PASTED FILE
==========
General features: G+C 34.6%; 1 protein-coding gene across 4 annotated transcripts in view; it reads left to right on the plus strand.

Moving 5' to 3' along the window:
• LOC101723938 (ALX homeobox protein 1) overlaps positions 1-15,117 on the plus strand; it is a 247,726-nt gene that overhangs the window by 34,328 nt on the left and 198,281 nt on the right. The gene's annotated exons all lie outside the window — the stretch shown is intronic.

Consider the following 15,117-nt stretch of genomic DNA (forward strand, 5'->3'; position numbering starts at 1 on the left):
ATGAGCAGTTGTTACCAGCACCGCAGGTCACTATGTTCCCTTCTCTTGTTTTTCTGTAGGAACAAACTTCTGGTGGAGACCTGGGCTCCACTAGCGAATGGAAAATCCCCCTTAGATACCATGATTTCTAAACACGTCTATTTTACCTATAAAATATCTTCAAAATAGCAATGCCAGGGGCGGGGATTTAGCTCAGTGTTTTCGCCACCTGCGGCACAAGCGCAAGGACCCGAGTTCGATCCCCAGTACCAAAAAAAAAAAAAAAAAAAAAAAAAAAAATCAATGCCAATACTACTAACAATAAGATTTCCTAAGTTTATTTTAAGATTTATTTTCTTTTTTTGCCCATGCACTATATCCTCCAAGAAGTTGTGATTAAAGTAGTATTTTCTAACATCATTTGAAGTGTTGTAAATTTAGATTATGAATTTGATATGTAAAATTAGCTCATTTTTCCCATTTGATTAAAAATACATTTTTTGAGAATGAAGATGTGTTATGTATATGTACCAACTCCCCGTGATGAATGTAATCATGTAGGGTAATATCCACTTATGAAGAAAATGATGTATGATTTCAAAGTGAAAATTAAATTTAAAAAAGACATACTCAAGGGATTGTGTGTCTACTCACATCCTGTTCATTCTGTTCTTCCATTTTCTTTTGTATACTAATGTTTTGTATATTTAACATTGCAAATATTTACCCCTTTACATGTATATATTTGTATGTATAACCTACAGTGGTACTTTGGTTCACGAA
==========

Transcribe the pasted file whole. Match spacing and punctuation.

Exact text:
General features: G+C 34.6%; 1 protein-coding gene across 4 annotated transcripts in view; it reads left to right on the plus strand.

Moving 5' to 3' along the window:
• LOC101723938 (ALX homeobox protein 1) overlaps positions 1-15,117 on the plus strand; it is a 247,726-nt gene that overhangs the window by 34,328 nt on the left and 198,281 nt on the right. The gene's annotated exons all lie outside the window — the stretch shown is intronic.

Consider the following 15,117-nt stretch of genomic DNA (forward strand, 5'->3'; position numbering starts at 1 on the left):
ATGAGCAGTTGTTACCAGCACCGCAGGTCACTATGTTCCCTTCTCTTGTTTTTCTGTAGGAACAAACTTCTGGTGGAGACCTGGGCTCCACTAGCGAATGGAAAATCCCCCTTAGATACCATGATTTCTAAACACGTCTATTTTACCTATAAAATATCTTCAAAATAGCAATGCCAGGGGCGGGGATTTAGCTCAGTGTTTTCGCCACCTGCGGCACAAGCGCAAGGACCCGAGTTCGATCCCCAGTACCAAAAAAAAAAAAAAAAAAAAAAAAAAAAATCAATGCCAATACTACTAACAATAAGATTTCCTAAGTTTATTTTAAGATTTATTTTCTTTTTTTGCCCATGCACTATATCCTCCAAGAAGTTGTGATTAAAGTAGTATTTTCTAACATCATTTGAAGTGTTGTAAATTTAGATTATGAATTTGATATGTAAAATTAGCTCATTTTTCCCATTTGATTAAAAATACATTTTTTGAGAATGAAGATGTGTTATGTATATGTACCAACTCCCCGTGATGAATGTAATCATGTAGGGTAATATCCACTTATGAAGAAAATGATGTATGATTTCAAAGTGAAAATTAAATTTAAAAAAGACATACTCAAGGGATTGTGTGTCTACTCACATCCTGTTCATTCTGTTCTTCCATTTTCTTTTGTATACTAATGTTTTGTATATTTAACATTGCAAATATTTACCCCTTTACATGTATATATTTGTATGTATAACCTACAGTGGTACTTTGGTTCACGAA